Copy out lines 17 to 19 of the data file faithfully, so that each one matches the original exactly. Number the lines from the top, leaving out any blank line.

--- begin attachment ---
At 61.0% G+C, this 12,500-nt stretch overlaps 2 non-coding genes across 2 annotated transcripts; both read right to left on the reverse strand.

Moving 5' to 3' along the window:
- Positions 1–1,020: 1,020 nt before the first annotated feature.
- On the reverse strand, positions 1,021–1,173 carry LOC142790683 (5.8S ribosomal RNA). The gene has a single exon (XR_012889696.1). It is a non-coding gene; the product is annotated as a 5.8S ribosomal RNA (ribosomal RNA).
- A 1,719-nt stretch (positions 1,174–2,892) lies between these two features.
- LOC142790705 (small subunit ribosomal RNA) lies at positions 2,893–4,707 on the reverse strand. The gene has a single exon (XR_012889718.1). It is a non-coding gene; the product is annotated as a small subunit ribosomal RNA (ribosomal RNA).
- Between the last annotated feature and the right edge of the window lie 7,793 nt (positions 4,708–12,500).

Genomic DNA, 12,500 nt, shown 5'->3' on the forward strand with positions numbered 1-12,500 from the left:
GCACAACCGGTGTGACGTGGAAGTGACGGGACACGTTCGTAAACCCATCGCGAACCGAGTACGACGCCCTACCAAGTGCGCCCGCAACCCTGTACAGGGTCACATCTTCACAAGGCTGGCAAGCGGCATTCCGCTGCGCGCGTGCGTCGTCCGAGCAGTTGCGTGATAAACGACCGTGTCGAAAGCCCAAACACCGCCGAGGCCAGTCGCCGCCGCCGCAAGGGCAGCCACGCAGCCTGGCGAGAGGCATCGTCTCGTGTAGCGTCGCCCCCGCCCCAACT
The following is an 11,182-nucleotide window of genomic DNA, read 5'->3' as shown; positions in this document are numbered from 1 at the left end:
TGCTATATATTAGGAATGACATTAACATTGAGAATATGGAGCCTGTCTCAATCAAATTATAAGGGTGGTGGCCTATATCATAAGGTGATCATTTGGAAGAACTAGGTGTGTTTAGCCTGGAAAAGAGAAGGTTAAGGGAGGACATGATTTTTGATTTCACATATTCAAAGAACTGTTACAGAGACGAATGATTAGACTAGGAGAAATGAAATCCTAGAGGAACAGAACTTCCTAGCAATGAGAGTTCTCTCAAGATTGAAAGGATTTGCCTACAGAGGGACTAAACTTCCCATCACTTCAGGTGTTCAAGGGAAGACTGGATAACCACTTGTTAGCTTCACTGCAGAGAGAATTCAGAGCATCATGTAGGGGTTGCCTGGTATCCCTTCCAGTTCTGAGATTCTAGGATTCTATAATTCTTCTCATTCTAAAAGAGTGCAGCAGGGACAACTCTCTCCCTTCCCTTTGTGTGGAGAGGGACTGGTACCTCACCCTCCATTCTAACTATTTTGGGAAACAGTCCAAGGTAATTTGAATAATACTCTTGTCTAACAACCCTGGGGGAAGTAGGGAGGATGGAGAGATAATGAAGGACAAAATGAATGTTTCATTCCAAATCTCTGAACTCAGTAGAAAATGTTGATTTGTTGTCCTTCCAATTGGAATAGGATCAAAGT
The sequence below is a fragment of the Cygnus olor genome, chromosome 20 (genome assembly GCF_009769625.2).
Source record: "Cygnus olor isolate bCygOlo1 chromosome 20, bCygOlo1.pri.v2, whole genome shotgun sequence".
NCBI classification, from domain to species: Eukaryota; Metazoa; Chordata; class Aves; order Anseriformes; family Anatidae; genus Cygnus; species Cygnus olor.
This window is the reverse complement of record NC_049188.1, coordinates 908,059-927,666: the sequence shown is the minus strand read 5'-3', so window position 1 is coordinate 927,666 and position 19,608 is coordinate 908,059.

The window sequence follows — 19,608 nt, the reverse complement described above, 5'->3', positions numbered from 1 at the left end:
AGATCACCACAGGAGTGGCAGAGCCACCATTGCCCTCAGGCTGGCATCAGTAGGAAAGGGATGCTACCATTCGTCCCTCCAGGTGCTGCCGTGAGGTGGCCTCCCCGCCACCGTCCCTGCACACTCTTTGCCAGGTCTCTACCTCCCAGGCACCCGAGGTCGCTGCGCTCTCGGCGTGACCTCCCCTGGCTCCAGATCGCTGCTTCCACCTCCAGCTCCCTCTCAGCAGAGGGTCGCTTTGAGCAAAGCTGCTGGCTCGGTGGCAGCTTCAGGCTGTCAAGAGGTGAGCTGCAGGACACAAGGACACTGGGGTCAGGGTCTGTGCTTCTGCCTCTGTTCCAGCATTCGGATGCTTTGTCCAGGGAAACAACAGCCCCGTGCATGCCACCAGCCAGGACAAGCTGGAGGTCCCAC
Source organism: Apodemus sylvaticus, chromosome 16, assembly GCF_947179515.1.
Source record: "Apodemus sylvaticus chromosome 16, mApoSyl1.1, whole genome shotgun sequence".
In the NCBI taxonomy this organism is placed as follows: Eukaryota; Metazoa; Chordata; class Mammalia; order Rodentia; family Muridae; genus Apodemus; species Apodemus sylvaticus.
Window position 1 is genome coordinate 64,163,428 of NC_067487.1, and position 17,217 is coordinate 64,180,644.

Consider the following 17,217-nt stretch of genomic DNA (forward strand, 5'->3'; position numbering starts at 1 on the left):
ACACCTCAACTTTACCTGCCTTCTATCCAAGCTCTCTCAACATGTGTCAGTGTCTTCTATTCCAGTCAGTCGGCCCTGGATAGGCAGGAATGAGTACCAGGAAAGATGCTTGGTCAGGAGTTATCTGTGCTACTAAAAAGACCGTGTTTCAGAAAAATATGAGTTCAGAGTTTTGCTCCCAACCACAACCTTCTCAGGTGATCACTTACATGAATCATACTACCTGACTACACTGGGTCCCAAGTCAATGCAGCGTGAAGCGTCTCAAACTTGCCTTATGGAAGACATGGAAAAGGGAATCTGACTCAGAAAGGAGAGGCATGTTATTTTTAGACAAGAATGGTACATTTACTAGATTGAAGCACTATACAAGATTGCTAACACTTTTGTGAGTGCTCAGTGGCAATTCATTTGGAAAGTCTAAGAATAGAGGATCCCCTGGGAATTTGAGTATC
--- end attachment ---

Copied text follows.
AGATCACCACAGGAGTGGCAGAGCCACCATTGCCCTCAGGCTGGCATCAGTAGGAAAGGGATGCTACCATTCGTCCCTCCAGGTGCTGCCGTGAGGTGGCCTCCCCGCCACCGTCCCTGCACACTCTTTGCCAGGTCTCTACCTCCCAGGCACCCGAGGTCGCTGCGCTCTCGGCGTGACCTCCCCTGGCTCCAGATCGCTGCTTCCACCTCCAGCTCCCTCTCAGCAGAGGGTCGCTTTGAGCAAAGCTGCTGGCTCGGTGGCAGCTTCAGGCTGTCAAGAGGTGAGCTGCAGGACACAAGGACACTGGGGTCAGGGTCTGTGCTTCTGCCTCTGTTCCAGCATTCGGATGCTTTGTCCAGGGAAACAACAGCCCCGTGCATGCCACCAGCCAGGACAAGCTGGAGGTCCCAC
Source organism: Apodemus sylvaticus, chromosome 16, assembly GCF_947179515.1.
Source record: "Apodemus sylvaticus chromosome 16, mApoSyl1.1, whole genome shotgun sequence".